Arizona-based Vensure Employer Services emerged as a major presence in the PEO industry in just the last few years. Industry insiders know the company for its aggressive pursuit of merger and acquisition (M&A) deals with other PEOs, but few know the story behind the company and the man who leads it: Alex Campos.
Alex is a serial entrepreneur and trained computer programmer who has started and sold several businesses in the technology space. He’s an experienced and successful business leader who runs a company that processes nearly $20 billion in payroll annually. Yet, Alex’s journey to the C-suite may best be described simply as the pursuit of the American Dream.
In the business world, companies and individuals use goal-setting methodologies to achieve the core mission, objectives, and key metrics. Many achieve this with the use of key performance indicators (KPIs).
Following industry best practices is a step in the right direction to help drive profitability.
Understanding how to analyze a PEO's financials is beneficial for scaling and maximizing profit. Formal due diligence on potential acquisitions within the PEO space should always begin with a financial analysis.
As we head into the midpoint of 2022, wage and goods inflation continues to be a hot topic because it continues to negatively affect the vast majority of industries, as well as the people working within them. How has the PEO industry managed to, in large part, avoid a phenomenon that has had such high-cost implications? It’s all relative. Literally.
The workplace certainly doesn’t look the same as it did a few years ago. The days of entire companies working out of the same physical location during standard working hours have been replaced by remote work and flexible workweek options. PEOs are having to identify the best way to communicate and provide high-touch service to clients that don’t operate the same way they have in the past. What was once a standard way of servicing clients has become a strategic mix of in-person and virtual connections.
I’ve often mentioned to friends and colleagues that the NAPEO event I enjoy most every year is the PEO Capitol Summit. We’ve made large strides in terms of educating our representatives and building alliances and relationships on the Hill, and the PEO Capitol Summit plays a large role in creating those connections.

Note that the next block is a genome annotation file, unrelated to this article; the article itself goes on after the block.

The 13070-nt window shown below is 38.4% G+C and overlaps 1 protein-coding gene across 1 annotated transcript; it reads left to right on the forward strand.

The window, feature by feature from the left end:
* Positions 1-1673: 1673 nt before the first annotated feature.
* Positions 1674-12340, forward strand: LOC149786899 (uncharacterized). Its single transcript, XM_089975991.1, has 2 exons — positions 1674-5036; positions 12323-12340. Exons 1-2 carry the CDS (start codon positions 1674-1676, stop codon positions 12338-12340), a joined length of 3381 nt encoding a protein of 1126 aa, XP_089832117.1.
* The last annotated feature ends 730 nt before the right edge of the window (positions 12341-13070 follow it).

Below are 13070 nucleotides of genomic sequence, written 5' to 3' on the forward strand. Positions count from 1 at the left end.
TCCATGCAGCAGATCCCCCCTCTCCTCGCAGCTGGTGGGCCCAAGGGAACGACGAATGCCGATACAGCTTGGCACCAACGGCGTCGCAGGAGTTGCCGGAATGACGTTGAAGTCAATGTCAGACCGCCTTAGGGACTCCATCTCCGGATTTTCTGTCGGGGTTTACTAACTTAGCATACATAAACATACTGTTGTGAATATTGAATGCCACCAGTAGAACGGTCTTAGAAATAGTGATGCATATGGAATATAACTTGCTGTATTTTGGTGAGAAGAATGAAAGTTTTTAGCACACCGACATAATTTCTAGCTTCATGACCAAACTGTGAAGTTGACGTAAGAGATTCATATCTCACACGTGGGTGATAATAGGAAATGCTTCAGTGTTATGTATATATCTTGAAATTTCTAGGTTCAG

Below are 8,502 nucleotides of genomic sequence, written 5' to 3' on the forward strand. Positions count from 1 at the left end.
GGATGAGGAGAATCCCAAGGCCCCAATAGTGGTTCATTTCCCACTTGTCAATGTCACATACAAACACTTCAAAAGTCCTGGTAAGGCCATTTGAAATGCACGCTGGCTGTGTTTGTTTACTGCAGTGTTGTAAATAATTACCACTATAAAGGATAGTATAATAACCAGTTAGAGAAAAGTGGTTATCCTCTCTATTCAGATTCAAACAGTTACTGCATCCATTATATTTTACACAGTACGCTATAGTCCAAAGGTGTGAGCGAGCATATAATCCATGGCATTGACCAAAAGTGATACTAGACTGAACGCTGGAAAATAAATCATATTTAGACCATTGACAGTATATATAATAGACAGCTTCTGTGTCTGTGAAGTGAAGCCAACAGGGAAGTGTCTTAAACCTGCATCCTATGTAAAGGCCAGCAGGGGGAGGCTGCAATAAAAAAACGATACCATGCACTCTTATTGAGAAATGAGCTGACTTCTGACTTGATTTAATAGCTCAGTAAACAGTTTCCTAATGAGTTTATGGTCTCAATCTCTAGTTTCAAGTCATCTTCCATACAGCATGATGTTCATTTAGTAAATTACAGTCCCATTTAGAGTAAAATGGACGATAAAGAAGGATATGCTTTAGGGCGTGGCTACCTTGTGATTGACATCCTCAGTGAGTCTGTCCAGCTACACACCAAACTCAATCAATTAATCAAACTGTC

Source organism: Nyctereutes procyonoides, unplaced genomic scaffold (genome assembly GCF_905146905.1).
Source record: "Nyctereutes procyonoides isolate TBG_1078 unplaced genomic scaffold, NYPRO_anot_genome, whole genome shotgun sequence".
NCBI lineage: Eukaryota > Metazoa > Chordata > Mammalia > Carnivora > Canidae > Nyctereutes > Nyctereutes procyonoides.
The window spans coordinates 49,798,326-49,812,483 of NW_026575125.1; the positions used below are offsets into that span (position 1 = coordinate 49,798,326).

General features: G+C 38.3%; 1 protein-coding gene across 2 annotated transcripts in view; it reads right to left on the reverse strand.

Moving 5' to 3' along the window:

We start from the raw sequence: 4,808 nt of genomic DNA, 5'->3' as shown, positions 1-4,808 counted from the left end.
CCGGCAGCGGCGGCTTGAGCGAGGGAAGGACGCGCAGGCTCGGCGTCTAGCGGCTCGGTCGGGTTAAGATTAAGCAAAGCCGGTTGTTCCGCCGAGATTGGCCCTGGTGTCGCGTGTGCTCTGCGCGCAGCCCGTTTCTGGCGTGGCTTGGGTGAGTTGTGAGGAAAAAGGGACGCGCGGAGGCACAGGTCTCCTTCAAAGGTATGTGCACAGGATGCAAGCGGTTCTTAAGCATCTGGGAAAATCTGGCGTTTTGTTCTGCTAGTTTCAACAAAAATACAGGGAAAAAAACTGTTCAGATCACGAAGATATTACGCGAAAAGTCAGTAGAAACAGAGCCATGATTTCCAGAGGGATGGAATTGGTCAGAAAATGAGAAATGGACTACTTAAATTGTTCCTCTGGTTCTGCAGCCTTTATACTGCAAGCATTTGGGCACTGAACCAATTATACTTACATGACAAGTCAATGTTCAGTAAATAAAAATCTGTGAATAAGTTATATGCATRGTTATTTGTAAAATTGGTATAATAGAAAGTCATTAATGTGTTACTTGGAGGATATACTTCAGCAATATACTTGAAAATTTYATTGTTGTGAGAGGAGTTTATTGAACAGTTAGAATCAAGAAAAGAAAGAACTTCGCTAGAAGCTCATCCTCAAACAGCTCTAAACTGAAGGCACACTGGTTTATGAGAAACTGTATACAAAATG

I was getting ready to write my column for this month’s issue, having just wrapped another very successful PEO Capitol Summit. I was planning on recapping the Summit and all the great programming, Capitol Hill Day, the terrific lineup of political speakers and the highlight—our dinner at the National Archives. But then I saw this post on Facebook from Eric Foster of PEO Velocity, and chair of NAPEO’s Associate Member Committee.
“I just can’t find the workers we need,” is an intensifying concern we hear every day from nearly every client. While the staffing function previously stayed in the middle-management court, it now has the appreciably driving attention of our clients’ most senior executives. In 2022, every employee counts.
While workplace violence incidents may not have dominated the news cycle during COVID, incidents of workplace violence have increased over the past three years. According to one recent survey conducted by a major insurance carrier, 34 percent of small and mid-sized businesses experienced at least one employee threat or violent incident. This article examines some of the fundamental causes of workplace violence and the unique value PEOs can bring to their clients in addressing workplace violence and workplace culture issues.
The Supreme Court of the United States (SCOTUS) has certainly received much attention in recent weeks, but PEOs need to keep their eyes on the highest court in the land for an altogether different reason: The decisions we have already seen—and soon expect to see—from SCOTUS in 2022 will alter the landscape of workplace law. We’ve seen two big workplace law decisions already this year, we expect another one in the next month, and the court just accepted review of another case we will most likely see decided around the end of the year.
Even prior to the pandemic and surging inflation, PEOs are being asked to do more with less. Shortages in the available workforce, delays in virtually all supply chains, and increasing prices are crushing profits and putting significant pressure on management just to keep their businesses alive. What’s the solution?
The latest industry news and farewell to long-time PEO Insider editor Stephanie Oetjen.